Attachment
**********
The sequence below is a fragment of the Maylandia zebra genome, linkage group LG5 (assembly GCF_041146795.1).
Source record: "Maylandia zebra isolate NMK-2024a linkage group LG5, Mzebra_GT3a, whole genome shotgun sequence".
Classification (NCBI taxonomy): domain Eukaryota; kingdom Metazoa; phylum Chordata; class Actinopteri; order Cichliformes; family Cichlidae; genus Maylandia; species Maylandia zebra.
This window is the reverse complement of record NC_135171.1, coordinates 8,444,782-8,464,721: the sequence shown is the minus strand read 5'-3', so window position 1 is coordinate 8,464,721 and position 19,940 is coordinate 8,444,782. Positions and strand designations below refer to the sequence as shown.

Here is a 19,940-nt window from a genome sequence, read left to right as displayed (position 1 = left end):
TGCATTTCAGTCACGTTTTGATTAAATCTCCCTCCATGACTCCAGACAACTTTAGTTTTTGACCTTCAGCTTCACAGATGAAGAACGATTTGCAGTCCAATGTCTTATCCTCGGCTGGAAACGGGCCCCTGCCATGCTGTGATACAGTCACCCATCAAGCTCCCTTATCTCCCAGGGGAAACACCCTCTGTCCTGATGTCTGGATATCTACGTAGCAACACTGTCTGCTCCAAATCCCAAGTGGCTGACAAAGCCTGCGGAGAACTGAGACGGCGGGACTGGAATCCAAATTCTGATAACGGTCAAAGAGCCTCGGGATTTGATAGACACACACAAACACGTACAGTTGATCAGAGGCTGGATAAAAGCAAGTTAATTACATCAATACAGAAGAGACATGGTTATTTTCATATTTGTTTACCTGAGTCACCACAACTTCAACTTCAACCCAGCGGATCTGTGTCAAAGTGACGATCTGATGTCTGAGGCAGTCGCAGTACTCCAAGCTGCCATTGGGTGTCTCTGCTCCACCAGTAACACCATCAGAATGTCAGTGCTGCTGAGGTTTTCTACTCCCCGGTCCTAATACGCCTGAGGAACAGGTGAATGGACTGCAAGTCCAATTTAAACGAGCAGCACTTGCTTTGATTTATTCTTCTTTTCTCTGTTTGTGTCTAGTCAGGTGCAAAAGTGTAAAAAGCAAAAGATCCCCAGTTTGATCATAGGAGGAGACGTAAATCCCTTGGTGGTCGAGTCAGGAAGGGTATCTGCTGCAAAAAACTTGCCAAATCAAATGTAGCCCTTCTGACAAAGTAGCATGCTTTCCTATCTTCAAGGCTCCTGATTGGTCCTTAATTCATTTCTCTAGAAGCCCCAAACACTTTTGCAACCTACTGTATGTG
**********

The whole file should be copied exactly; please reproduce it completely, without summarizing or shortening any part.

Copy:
The sequence below is a fragment of the Maylandia zebra genome, linkage group LG5 (assembly GCF_041146795.1).
Source record: "Maylandia zebra isolate NMK-2024a linkage group LG5, Mzebra_GT3a, whole genome shotgun sequence".
Classification (NCBI taxonomy): domain Eukaryota; kingdom Metazoa; phylum Chordata; class Actinopteri; order Cichliformes; family Cichlidae; genus Maylandia; species Maylandia zebra.
This window is the reverse complement of record NC_135171.1, coordinates 8,444,782-8,464,721: the sequence shown is the minus strand read 5'-3', so window position 1 is coordinate 8,464,721 and position 19,940 is coordinate 8,444,782. Positions and strand designations below refer to the sequence as shown.

Here is a 19,940-nt window from a genome sequence, read left to right as displayed (position 1 = left end):
TGCATTTCAGTCACGTTTTGATTAAATCTCCCTCCATGACTCCAGACAACTTTAGTTTTTGACCTTCAGCTTCACAGATGAAGAACGATTTGCAGTCCAATGTCTTATCCTCGGCTGGAAACGGGCCCCTGCCATGCTGTGATACAGTCACCCATCAAGCTCCCTTATCTCCCAGGGGAAACACCCTCTGTCCTGATGTCTGGATATCTACGTAGCAACACTGTCTGCTCCAAATCCCAAGTGGCTGACAAAGCCTGCGGAGAACTGAGACGGCGGGACTGGAATCCAAATTCTGATAACGGTCAAAGAGCCTCGGGATTTGATAGACACACACAAACACGTACAGTTGATCAGAGGCTGGATAAAAGCAAGTTAATTACATCAATACAGAAGAGACATGGTTATTTTCATATTTGTTTACCTGAGTCACCACAACTTCAACTTCAACCCAGCGGATCTGTGTCAAAGTGACGATCTGATGTCTGAGGCAGTCGCAGTACTCCAAGCTGCCATTGGGTGTCTCTGCTCCACCAGTAACACCATCAGAATGTCAGTGCTGCTGAGGTTTTCTACTCCCCGGTCCTAATACGCCTGAGGAACAGGTGAATGGACTGCAAGTCCAATTTAAACGAGCAGCACTTGCTTTGATTTATTCTTCTTTTCTCTGTTTGTGTCTAGTCAGGTGCAAAAGTGTAAAAAGCAAAAGATCCCCAGTTTGATCATAGGAGGAGACGTAAATCCCTTGGTGGTCGAGTCAGGAAGGGTATCTGCTGCAAAAAACTTGCCAAATCAAATGTAGCCCTTCTGACAAAGTAGCATGCTTTCCTATCTTCAAGGCTCCTGATTGGTCCTTAATTCATTTCTCTAGAAGCCCCAAACACTTTTGCAACCTACTGTATGTG